Should the vaccinated wear a mask indoors? – VizoCare
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Should the vaccinated wear a mask indoors?

Should the vaccinated wear a mask indoors?

As the delta variant launches its attack at us at full speed around the world, the governments of these countries have come up with new masking guidelines for fully vaccinated people.

The new guidelines are primarily for vaccinated people who reside in areas with "High and substantial transmission," and this ruke is also applicable for indoor settings.

Virgil Tech, assistant professor of epidemiology Charlotte Baker, says the recent increase in hospitalizations can be attributed to people not wearing masks at the right time.

"This was not a decision that was taken lightly," Walensky said. According to new research from outbreak investigations, vaccinated people may still become infected and spread the virus
even though they've been vaccinated.
When announcing the new guidelines, she told reporters that some vaccinated people who are infected with the delta variant after vaccination might be contagious and spread the virus. Sadly, this new science warrants an update to our recommendations.
So to make it simple about who and when we should wear masks, let's focus on some questions that can help clear the air.

wearing mask

Vaccination status!

This is one of the most direct answers. If you haven't received your vaccine, the risk of you contracting the virus is high enough consistently to wear a mask.
And also, if you are sure that everyone around you is vaccinated, the experts agree that the risk is low and that we need not wear a mask.

Covid-19 like symptoms
If you are experiencing covid like symptoms, it's best to quarantine yourself and wear a mask for the safety of others around you.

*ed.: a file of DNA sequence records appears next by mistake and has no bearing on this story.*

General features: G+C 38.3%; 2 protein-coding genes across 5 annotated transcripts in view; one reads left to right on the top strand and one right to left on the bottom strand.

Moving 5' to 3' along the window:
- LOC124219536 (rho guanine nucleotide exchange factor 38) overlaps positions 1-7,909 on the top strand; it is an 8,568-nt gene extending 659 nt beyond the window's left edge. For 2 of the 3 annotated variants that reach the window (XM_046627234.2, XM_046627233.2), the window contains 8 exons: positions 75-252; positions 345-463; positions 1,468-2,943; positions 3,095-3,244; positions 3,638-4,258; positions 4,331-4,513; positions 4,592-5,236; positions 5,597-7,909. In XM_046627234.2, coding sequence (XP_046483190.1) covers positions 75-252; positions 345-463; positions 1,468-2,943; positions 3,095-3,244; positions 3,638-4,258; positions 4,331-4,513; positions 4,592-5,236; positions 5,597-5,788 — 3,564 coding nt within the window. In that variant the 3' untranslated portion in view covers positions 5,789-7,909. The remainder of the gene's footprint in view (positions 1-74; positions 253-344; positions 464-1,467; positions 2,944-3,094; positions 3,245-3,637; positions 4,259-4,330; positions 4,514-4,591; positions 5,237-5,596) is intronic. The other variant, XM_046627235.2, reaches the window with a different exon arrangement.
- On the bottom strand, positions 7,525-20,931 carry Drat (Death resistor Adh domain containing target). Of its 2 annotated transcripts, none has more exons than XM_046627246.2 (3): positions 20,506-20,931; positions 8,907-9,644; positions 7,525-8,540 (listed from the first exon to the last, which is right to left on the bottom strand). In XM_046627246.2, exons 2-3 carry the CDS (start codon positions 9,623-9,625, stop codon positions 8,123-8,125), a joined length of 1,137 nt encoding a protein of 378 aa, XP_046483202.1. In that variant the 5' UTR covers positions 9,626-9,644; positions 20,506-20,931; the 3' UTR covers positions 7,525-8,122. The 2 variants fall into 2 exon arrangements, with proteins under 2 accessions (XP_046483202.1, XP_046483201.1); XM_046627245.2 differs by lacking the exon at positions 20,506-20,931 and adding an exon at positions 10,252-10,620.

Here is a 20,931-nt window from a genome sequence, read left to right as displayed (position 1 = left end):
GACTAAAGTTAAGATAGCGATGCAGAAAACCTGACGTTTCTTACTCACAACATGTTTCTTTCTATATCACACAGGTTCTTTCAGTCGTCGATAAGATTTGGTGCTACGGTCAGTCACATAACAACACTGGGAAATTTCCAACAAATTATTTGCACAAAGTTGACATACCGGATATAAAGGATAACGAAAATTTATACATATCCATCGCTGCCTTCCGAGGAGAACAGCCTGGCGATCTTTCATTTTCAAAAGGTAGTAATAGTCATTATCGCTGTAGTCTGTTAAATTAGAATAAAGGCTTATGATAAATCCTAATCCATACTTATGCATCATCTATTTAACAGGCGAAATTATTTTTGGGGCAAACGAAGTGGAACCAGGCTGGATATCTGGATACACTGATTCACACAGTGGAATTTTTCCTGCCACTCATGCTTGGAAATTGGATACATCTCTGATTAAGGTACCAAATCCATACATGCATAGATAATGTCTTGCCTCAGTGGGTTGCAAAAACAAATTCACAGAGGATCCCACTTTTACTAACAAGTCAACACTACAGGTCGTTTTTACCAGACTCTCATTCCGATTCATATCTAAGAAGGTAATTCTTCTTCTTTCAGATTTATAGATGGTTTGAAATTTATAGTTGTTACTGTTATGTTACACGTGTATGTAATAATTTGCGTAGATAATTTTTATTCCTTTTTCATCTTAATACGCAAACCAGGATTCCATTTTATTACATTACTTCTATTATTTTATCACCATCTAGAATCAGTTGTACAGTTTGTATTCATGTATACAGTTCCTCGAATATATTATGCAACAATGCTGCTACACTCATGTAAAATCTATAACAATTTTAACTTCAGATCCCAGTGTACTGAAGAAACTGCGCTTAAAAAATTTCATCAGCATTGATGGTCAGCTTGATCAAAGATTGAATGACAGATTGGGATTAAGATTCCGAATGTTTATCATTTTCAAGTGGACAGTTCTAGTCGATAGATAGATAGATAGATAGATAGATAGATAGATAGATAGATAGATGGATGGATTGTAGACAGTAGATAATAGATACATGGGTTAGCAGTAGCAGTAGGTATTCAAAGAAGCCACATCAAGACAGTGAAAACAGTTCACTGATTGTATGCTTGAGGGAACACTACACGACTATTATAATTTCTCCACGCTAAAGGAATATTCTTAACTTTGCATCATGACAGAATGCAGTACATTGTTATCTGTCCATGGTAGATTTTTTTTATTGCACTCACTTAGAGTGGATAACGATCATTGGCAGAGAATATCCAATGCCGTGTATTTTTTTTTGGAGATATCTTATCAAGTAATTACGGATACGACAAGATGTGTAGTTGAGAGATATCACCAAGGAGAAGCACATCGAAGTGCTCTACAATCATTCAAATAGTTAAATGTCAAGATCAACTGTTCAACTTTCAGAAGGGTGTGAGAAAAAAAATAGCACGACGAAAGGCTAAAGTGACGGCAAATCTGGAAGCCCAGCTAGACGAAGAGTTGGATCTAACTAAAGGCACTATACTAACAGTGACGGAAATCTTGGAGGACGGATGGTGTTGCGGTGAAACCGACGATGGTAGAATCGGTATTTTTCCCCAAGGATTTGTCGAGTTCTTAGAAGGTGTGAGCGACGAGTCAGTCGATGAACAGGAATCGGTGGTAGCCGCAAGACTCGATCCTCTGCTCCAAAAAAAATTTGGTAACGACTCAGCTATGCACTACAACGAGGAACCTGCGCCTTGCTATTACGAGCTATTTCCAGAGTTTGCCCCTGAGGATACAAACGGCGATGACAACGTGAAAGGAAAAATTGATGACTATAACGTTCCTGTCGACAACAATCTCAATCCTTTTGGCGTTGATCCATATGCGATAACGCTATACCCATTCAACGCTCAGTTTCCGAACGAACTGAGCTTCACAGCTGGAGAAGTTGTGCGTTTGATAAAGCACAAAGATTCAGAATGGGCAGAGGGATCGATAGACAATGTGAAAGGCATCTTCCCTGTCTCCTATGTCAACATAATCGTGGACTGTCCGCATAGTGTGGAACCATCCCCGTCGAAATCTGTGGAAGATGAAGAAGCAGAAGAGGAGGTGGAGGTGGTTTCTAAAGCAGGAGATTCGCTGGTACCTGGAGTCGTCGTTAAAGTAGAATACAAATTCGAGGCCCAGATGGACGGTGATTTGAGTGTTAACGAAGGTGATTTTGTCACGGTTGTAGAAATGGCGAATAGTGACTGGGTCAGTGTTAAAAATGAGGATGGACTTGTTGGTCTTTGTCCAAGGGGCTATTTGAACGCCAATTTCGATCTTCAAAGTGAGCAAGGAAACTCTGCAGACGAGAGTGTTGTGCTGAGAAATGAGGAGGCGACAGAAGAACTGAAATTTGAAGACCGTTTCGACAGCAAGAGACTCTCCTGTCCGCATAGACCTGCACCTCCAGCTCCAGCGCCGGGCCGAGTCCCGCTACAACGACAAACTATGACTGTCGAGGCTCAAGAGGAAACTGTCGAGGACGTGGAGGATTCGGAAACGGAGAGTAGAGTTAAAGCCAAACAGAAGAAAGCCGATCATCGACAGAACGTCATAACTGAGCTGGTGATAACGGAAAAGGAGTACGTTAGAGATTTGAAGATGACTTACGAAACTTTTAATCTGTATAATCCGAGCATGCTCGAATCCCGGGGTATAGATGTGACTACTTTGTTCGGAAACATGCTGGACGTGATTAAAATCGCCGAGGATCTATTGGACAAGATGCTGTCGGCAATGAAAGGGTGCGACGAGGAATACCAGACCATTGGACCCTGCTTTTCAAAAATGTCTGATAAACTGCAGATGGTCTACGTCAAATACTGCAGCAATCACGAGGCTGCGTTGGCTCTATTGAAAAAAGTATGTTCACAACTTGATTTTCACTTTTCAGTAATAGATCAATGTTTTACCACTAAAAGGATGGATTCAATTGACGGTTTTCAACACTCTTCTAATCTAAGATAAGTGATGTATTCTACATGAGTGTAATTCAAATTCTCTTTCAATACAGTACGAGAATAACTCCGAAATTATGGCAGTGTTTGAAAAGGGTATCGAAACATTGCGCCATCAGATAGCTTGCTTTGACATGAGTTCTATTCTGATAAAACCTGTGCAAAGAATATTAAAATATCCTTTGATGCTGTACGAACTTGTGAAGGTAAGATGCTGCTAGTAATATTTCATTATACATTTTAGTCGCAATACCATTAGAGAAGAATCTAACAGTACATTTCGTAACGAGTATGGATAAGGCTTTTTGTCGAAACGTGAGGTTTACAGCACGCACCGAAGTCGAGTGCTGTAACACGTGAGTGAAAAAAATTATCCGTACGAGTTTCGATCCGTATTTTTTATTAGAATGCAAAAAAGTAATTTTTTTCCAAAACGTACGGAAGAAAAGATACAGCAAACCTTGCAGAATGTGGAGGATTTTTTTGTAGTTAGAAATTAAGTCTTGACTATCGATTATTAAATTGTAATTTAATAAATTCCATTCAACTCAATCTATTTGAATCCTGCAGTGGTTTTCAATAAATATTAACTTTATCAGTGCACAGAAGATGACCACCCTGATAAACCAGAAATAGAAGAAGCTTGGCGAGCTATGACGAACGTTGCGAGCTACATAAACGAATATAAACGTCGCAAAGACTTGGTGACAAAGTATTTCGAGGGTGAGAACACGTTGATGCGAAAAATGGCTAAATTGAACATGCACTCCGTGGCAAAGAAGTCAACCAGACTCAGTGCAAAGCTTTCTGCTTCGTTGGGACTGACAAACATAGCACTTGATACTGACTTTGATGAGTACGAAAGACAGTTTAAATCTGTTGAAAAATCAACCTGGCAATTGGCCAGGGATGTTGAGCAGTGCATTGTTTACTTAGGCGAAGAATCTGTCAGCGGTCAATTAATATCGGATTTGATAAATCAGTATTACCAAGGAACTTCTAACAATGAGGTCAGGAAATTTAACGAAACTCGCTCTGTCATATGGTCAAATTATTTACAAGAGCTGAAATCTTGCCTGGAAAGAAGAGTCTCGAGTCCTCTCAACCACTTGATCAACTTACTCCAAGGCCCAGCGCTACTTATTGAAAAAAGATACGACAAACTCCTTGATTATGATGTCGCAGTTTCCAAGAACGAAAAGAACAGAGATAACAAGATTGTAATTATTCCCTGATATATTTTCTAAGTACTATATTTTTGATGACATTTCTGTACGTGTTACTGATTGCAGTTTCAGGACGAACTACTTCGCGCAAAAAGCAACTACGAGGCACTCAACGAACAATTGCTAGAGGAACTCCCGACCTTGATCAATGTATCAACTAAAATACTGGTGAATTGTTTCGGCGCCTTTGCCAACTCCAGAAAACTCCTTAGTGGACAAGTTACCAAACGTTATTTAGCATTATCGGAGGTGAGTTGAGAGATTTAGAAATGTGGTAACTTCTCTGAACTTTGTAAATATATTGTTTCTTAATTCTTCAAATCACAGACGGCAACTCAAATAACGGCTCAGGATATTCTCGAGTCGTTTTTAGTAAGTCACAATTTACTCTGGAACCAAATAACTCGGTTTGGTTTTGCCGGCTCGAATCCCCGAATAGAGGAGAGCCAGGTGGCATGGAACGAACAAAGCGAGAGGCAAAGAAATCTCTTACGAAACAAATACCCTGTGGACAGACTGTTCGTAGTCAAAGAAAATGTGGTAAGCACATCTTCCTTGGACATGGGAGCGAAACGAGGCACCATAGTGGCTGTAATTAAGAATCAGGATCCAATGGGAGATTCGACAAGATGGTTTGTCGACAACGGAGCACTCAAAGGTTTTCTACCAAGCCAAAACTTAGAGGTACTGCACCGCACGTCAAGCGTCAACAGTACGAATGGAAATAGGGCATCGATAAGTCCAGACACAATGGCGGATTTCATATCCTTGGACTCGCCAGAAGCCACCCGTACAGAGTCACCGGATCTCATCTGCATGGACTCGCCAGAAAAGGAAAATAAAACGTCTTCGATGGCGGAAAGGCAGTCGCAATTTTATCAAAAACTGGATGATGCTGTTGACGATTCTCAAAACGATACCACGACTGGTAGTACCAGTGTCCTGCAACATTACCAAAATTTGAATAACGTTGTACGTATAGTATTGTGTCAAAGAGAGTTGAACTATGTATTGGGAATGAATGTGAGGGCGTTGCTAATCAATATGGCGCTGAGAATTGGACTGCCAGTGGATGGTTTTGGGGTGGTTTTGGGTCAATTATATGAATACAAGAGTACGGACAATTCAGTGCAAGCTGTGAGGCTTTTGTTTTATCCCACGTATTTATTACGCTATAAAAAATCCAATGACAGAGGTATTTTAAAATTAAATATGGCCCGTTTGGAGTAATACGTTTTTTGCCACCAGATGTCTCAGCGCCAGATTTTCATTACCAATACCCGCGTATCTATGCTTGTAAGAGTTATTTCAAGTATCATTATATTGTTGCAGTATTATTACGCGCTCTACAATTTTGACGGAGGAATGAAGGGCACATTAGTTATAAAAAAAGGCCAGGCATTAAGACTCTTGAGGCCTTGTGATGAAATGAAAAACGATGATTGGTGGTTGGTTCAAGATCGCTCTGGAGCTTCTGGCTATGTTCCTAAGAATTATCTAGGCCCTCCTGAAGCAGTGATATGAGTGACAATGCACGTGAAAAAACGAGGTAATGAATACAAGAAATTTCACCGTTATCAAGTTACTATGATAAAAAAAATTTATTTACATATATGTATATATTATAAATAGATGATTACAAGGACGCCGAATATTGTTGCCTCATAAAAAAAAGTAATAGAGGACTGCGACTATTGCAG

Transmission rates in your country

In countries with high vaccination rates, the number of positive cases has lowered, so it's safe to go without a mask in this condition. Still, if the number of cases starts rising, we should vigilantly protect ourselves and others by wearing a mask as this delta variant is much more virulent and has a high transmission rate. Infectious disease fellow Abraar Karan at Stanford University comments that over time the epidemic
will change direction.

If a community in the United States has 50 to 99 weekly cases per 100,000 residents or if the positivity rate has been between 8.0 and 9.9% within the last seven days, it is considered as having "substantial transmission."

So if your country belongs to this category, it's mandatory to wear a mask indoors, irrespective of your vaccination status.

In the last seven days, a county had "high transmission" with 100 or more weekly cases per 100,000 residents or a 10% or higher test positivity rate. As a result, communities should implement universal masking indoors and consider additional "significant measures to limit contact between persons," according to CDC's website.

In this recent wave, Waldensky emphasizes the importance of more people getting vaccinated, noting that areas with the lowest vaccination rates are being hit the hardest. The importance of vaccinating more Americans is greater than ever when it comes to the delta variant, she added.

Healthcare experts say that community transmission is not just the only factor to consider to decide whether or not to wear masks in public. There are other exceptional circumstances in which even vaccinated people would have to wear a mask. For example, if you have unvaccinated children or an immunocompromised family member living with you or you are in a place with ventilation.
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